When I was eight years old, my aunt and uncle bought a big ranch-style house on six acres in the suburbs. About half of the land was soft green rolling lawn. (Infrequently, we got to drive the little tractor lawn mower. That was a thrill.) There was a swimming pool and tennis courts and an orchard, and the whole place backed up to the Highline Canal. There was a flagstone patio off the house that was elevated, and the southwest side of it looked out on Mount Evans and, depending on how clear the day was, Pikes Peak.
My cousin, siblings and I spent every summer hanging out at “Donna’s.” Sometimes we rode our bikes, but often my mother would drop us off, or stay and spend time with her beloved sister, while we spent long hours in the sun. It was our idea of summer camp.
Just inside the patio was a living room with a built-in bar, and a small refrigerator that was perennially stocked with small glass bottles of Coke and Seven-Up. We were supposed to limit ourselves to one a day. I don’t remember if that happened much.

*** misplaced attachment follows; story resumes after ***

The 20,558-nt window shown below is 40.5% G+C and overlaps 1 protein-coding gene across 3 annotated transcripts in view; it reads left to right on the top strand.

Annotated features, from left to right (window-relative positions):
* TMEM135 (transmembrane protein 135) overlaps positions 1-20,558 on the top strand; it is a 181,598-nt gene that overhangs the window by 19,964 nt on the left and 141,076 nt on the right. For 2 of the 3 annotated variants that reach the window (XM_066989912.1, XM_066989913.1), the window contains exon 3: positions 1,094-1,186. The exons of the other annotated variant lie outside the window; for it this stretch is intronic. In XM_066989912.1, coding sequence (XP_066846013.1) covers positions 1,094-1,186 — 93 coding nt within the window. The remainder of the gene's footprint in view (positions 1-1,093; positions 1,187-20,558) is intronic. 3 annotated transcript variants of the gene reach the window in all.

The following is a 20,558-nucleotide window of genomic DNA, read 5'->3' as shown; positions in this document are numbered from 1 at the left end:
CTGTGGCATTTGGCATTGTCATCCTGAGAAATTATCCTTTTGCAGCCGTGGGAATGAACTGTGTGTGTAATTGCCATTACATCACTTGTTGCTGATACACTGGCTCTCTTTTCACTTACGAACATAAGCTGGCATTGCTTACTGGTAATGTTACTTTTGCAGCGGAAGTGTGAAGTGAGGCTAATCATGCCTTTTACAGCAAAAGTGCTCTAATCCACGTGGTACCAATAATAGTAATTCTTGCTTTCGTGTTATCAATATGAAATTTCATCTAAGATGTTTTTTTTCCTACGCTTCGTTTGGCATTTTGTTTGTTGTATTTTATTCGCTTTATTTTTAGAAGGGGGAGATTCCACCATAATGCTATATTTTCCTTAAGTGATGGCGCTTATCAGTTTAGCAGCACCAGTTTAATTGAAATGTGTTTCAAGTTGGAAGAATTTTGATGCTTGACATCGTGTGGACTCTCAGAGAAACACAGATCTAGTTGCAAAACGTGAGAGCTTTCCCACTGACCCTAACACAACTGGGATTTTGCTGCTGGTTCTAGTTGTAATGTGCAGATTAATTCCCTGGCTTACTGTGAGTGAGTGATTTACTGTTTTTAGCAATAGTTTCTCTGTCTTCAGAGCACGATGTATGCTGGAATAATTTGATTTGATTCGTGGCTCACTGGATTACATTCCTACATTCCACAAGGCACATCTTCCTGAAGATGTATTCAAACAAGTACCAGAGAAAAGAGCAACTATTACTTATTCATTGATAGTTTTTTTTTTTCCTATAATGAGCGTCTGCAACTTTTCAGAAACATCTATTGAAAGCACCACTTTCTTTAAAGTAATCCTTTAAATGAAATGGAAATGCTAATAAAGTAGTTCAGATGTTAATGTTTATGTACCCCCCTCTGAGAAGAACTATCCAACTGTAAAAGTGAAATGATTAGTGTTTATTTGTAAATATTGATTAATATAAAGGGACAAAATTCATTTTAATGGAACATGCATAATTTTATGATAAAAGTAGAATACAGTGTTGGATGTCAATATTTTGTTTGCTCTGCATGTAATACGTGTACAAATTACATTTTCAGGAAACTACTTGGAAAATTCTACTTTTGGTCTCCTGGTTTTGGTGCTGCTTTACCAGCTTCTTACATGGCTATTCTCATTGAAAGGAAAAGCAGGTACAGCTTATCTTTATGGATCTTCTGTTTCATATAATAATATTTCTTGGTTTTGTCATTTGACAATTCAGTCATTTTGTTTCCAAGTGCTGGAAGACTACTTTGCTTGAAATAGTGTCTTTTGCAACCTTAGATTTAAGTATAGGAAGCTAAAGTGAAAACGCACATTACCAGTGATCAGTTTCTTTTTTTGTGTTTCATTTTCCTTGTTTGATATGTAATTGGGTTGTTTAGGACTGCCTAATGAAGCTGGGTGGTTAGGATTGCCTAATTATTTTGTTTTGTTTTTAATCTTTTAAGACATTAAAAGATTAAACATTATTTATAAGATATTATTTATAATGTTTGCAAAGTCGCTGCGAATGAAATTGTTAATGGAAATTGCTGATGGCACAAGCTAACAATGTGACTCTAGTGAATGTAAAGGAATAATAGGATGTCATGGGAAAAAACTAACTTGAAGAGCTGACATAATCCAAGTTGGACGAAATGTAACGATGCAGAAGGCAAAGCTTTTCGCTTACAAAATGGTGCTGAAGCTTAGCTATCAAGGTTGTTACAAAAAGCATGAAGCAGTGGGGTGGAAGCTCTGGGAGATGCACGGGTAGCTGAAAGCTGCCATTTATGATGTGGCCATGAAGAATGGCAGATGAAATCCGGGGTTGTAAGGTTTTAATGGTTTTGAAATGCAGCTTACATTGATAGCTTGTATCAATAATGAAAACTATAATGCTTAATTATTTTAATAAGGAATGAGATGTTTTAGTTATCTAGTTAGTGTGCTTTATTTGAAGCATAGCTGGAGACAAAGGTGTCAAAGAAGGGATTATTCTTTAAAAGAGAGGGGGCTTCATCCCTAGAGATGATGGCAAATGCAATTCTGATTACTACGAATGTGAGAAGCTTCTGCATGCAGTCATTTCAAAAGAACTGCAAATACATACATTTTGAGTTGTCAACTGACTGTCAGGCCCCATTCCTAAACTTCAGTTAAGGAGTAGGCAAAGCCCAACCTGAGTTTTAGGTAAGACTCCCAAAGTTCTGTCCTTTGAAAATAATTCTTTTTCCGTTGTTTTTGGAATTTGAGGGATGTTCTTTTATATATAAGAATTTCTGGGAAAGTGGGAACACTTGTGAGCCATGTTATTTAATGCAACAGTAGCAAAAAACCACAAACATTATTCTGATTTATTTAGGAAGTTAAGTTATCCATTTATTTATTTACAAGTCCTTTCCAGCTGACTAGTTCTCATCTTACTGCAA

When I think of that time and that place, I picture lying on the cool lawn, looking up at the sky and watching the clouds; or floating in the silent pool and dreaming; or climbing a big apple tree, finding the ripest apple, taking one sour bite and throwing it away to find a less sour version. We had “tea parties” on the bottom of the shallow end of the pool, and endlessly practiced our diving. We ate frozen treats.
There were lots of family gatherings on the patio. Chicken and spaghetti were staples. July 4th – Independence Day – was the pinnacle of holidays. My uncle took us to a fireworks stand a couple of days before. After we set off ours, we’d climb onto the roof and “ooh” and “ahhh” the public displays.
I was 37 when my aunt and uncle had passed and the house was sold. It has since been razed, making way for multiple houses. Sometimes I walk on the Canal so that I can imagine that it’s still there.